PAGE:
Project Week 2019: Creativity

For my Project Week, my group decided to go to Jakarta under Jakarta Street Kids (JSK). Our trip covered two CAS aspects: creativity and service, but mainly service. To say it impacted us is an understatement, because of the different events we’d witnessed during our stay in Jakarta.

Before the service with XSProject, our group visited a museum in Jakarta called Taman Mini, where we learned about the historical culture of Indonesia, showcasing the historical household items, different types of housing, traditions.


Taman Mini wasn’t just a museum, but a culture park that showcased every aspect of the Indonesian culture. From the indigenous species that live here to the type of houses from the 18th century to present, Taman Mini had it all. The first thing that visitors see in the museum are the different traditional costumes, from different parts of Indonesia, and even the history behind it. Out of the entire tour in Taman Mini, this had to be my favourite part.

We were told that the costumes the mannequins were wearing were genuine traditional costumes from history, and yet, they look so well maintained. Before this, I wasn’t aware that Indonesia had such a variety of traditional costumes, and to see all of them lined up was so intriguing.

The remaining two levels of the museum featured the different cultural traditions that most Indonesians celebrate, for example, a 7 month pregnancy tradition called a Mitoni ceremony, a ritual for the safe passage of a woman’s first seven months of pregnancy, (7 bulanan). Mitoni comes from the Javanese word ‘pitu’ or seven. Sungkeman is when both the expecting mum and dad ask forgiveness from their parents in order to have a smooth and healthy pregnancy journey until labor.

Siraman is from the word siram, which means ‘to take a bath’. This holy bathing ritual in Mitoni is done to purify the would-be mother and the baby. The expecting mum is bathed with water filled with 7 flowers and usually the oldest member of the family starts the procession.

I came into the museum with an open mind, wanting to learn and understand more about the Indonesian culture (because Malaysia and Indonesia have very close roots with each other) My main goal was to go out learning something I didn’t know, and for me, that was specifically the 7 month pregnancy tradition. For some reason, that was the display that stuck out to me the most, as I had never heard of such a tradition in my life. I’m glad that I was able to experience and learn different cultures of the world and have my horizons expanded!

One major learning outcome from this experience is LO 3: Demonstrate how to initiate and plan a CAS experience. Taman Mini is a very big culture park, and in order for us to get the most out of it with minimal time wasted, we had to plan ahead of our route and what we’d do. This included collaboration from all of our members, as we wanted to make sure everyone was satisfied with our schedule and if there were any problems, we could work around it. We even planned to use the pay-as-you-go go-kart to go around Taman Mini to save time (and it wasn’t that expensive anyway!)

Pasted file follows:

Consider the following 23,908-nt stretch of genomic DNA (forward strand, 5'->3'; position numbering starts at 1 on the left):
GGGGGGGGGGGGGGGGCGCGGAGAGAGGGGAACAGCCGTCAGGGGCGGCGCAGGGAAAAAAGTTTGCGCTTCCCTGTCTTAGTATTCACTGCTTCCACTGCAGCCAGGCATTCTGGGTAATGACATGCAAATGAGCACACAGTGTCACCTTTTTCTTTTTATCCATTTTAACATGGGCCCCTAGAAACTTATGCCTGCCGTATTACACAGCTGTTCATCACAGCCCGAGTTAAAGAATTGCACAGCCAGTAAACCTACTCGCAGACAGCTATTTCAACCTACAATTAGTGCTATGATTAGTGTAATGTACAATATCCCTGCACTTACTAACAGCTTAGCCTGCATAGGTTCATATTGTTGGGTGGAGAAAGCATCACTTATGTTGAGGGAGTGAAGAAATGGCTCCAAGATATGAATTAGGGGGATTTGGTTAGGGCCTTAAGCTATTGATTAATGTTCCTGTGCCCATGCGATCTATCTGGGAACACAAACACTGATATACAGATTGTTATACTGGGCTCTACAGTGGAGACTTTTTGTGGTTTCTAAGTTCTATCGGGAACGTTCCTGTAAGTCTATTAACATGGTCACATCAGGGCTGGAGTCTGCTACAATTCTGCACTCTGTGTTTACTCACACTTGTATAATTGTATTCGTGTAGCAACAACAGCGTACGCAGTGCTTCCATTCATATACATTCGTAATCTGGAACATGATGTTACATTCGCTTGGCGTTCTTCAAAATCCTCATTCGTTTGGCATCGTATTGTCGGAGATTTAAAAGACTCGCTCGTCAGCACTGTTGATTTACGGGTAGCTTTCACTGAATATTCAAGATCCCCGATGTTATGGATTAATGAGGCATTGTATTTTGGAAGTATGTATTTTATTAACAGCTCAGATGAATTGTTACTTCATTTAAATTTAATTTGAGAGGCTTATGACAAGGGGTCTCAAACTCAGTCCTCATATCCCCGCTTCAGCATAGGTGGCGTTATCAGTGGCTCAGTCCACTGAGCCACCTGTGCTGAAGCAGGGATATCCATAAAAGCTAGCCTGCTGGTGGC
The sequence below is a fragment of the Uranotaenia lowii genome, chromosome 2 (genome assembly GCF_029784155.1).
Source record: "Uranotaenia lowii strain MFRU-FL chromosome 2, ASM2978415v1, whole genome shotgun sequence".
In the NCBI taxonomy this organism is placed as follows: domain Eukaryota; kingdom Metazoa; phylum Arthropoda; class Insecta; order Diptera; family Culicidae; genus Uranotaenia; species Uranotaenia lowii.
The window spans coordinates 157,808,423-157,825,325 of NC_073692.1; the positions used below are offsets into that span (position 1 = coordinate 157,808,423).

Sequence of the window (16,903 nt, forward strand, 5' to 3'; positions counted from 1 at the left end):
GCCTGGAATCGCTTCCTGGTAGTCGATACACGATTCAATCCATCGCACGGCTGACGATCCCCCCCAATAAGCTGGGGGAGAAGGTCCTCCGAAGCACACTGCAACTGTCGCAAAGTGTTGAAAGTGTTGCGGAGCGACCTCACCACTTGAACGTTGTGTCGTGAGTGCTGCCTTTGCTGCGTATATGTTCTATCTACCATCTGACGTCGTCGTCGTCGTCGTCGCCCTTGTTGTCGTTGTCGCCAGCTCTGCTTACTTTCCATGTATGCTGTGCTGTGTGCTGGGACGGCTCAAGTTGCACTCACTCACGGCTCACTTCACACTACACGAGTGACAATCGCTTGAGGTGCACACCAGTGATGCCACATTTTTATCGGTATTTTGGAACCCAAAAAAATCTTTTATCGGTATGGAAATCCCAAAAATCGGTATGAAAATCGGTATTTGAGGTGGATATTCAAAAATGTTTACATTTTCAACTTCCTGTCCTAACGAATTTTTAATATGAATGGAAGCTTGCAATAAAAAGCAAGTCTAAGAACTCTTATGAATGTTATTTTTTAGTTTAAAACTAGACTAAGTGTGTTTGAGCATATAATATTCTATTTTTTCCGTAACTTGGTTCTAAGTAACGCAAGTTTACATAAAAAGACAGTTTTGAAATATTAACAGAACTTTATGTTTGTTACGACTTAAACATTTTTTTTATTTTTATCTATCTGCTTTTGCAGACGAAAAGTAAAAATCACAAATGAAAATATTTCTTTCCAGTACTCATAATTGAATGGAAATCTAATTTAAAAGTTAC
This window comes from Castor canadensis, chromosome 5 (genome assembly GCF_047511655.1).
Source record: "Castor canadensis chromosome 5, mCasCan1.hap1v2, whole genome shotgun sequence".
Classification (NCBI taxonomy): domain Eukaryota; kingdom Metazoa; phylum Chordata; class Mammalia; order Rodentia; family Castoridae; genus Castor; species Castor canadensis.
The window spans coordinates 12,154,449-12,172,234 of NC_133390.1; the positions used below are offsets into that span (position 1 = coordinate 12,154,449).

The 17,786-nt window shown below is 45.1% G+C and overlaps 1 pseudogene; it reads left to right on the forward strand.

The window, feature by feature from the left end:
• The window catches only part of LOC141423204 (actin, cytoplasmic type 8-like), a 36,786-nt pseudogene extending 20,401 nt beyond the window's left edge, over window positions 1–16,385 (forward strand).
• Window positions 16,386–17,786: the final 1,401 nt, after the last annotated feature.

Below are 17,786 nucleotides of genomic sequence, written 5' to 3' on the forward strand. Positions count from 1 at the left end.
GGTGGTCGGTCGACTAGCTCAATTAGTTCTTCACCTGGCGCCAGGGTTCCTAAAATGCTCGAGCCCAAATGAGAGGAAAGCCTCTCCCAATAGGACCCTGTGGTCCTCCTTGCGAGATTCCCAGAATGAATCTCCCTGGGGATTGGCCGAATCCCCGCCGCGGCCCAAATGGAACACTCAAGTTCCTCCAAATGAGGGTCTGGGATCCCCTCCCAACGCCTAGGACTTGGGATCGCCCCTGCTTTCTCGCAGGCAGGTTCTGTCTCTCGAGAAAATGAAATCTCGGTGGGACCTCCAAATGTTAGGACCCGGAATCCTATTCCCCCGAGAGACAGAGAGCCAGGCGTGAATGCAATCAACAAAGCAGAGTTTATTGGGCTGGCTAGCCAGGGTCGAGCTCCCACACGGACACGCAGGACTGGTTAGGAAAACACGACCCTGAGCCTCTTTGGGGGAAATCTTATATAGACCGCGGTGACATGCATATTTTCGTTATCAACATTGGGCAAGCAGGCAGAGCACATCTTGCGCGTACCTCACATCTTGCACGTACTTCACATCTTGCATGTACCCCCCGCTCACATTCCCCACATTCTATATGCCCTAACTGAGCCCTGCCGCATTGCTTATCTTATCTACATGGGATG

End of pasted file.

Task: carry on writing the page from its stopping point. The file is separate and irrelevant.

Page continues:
us having a good time 🙂





CAS Reflection: HS Netball 19&U Girls

In my previous high school, I wasn’t able to join a sports team because of how demotivated I was to go out and join. However, I enjoyed playing netball casually with my sisters, that’s why I decided to join the U19 netball team and give it a go, and I have no regrets whatsoever.

Joining a sports team was nerve-wracking because I wasn’t sure how it worked or how my team would perceive me if I were to mess up one way or another. On top of this, I hadn’t played netball in such a long time and out of my entire team, I feel as though I was the least experienced. However, I told myself that if I wasn’t going to give it my all, then I might as well leave. So, throughout training and games, I wanted to do the absolute best I could to contribute to the teamwork of netball, and sometimes, it just felt good to get out there and play. Because of this, I feel as though I have accomplished learning objective 2: demonstrate that challenges have been undertaken, developing new skills in the process. Throughout training and games, I always learned something new. Not once did I get out of training without new skills or information about the sport and I feel like my mindset towards netball and passion for it grew, the more I played it.


One of the best parts of joining a team is the friends that you make. I was the only grade 11 in my team, but I didn’t feel out of place. It was great fun being able to play with friends who had a mutual liking for netball as I did, and through my interactions with them, I managed to get out of my comfort zone and talk to new people, whom I’d never met before. Learning objective 5: demonstrate the skills and recognize the benefits of working collaboratively was another LO I feel I had fulfilled in netball. Without collaboration and communication, the team simply cannot function. It was crucial to talk to the members, both in court and out of court.

My overall goal for joining netball was simply to be able to play for a team and have fun while doing it. Yes, sometimes it was tough to always have fun because of the competitive nature, but I’m glad I was able to represent UWCSEA while playing with various other schools.

One big drawback from netball, however, was my full commitment to the activity. There were days where I prioritised schoolwork over sports or was simply too drained to go. This is the biggest aspect I wish to improve on in the future, because knowing that if I attended all sessions, the impact of netball on me would have been much bigger. In the future, it would be optimal to balance schoolwork and sports (or creativity) to ensure consistent attendance, because sometimes, it’s just better to go out and do something else besides mugging over schoolwork all the time.